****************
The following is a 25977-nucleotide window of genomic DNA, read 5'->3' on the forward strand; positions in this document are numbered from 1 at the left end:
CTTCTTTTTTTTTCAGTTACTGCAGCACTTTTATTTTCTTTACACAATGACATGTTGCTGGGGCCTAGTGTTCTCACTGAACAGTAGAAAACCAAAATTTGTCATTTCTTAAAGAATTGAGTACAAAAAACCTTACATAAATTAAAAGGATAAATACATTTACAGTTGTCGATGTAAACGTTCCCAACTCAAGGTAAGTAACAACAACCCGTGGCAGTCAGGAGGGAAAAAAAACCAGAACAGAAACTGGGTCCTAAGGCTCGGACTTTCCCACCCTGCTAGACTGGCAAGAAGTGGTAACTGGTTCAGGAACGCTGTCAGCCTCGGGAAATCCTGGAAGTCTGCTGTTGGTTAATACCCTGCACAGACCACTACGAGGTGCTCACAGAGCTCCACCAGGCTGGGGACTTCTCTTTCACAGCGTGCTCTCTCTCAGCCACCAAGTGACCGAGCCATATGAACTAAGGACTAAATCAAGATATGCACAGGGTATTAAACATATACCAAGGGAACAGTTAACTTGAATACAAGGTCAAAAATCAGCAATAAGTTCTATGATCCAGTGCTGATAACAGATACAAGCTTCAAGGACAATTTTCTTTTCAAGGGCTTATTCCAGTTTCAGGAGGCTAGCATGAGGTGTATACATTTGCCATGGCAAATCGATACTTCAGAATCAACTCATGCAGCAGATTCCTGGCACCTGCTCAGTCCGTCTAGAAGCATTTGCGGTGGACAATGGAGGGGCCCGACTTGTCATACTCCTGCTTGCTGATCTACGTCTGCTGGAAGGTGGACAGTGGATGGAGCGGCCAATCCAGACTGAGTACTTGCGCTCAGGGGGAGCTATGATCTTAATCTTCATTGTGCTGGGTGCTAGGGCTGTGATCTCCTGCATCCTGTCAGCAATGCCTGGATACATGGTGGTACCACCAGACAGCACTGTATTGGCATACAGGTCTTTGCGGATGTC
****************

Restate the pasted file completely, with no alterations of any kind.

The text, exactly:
The following is a 25977-nucleotide window of genomic DNA, read 5'->3' on the forward strand; positions in this document are numbered from 1 at the left end:
CTTCTTTTTTTTTCAGTTACTGCAGCACTTTTATTTTCTTTACACAATGACATGTTGCTGGGGCCTAGTGTTCTCACTGAACAGTAGAAAACCAAAATTTGTCATTTCTTAAAGAATTGAGTACAAAAAACCTTACATAAATTAAAAGGATAAATACATTTACAGTTGTCGATGTAAACGTTCCCAACTCAAGGTAAGTAACAACAACCCGTGGCAGTCAGGAGGGAAAAAAAACCAGAACAGAAACTGGGTCCTAAGGCTCGGACTTTCCCACCCTGCTAGACTGGCAAGAAGTGGTAACTGGTTCAGGAACGCTGTCAGCCTCGGGAAATCCTGGAAGTCTGCTGTTGGTTAATACCCTGCACAGACCACTACGAGGTGCTCACAGAGCTCCACCAGGCTGGGGACTTCTCTTTCACAGCGTGCTCTCTCTCAGCCACCAAGTGACCGAGCCATATGAACTAAGGACTAAATCAAGATATGCACAGGGTATTAAACATATACCAAGGGAACAGTTAACTTGAATACAAGGTCAAAAATCAGCAATAAGTTCTATGATCCAGTGCTGATAACAGATACAAGCTTCAAGGACAATTTTCTTTTCAAGGGCTTATTCCAGTTTCAGGAGGCTAGCATGAGGTGTATACATTTGCCATGGCAAATCGATACTTCAGAATCAACTCATGCAGCAGATTCCTGGCACCTGCTCAGTCCGTCTAGAAGCATTTGCGGTGGACAATGGAGGGGCCCGACTTGTCATACTCCTGCTTGCTGATCTACGTCTGCTGGAAGGTGGACAGTGGATGGAGCGGCCAATCCAGACTGAGTACTTGCGCTCAGGGGGAGCTATGATCTTAATCTTCATTGTGCTGGGTGCTAGGGCTGTGATCTCCTGCATCCTGTCAGCAATGCCTGGATACATGGTGGTACCACCAGACAGCACTGTATTGGCATACAGGTCTTTGCGGATGTC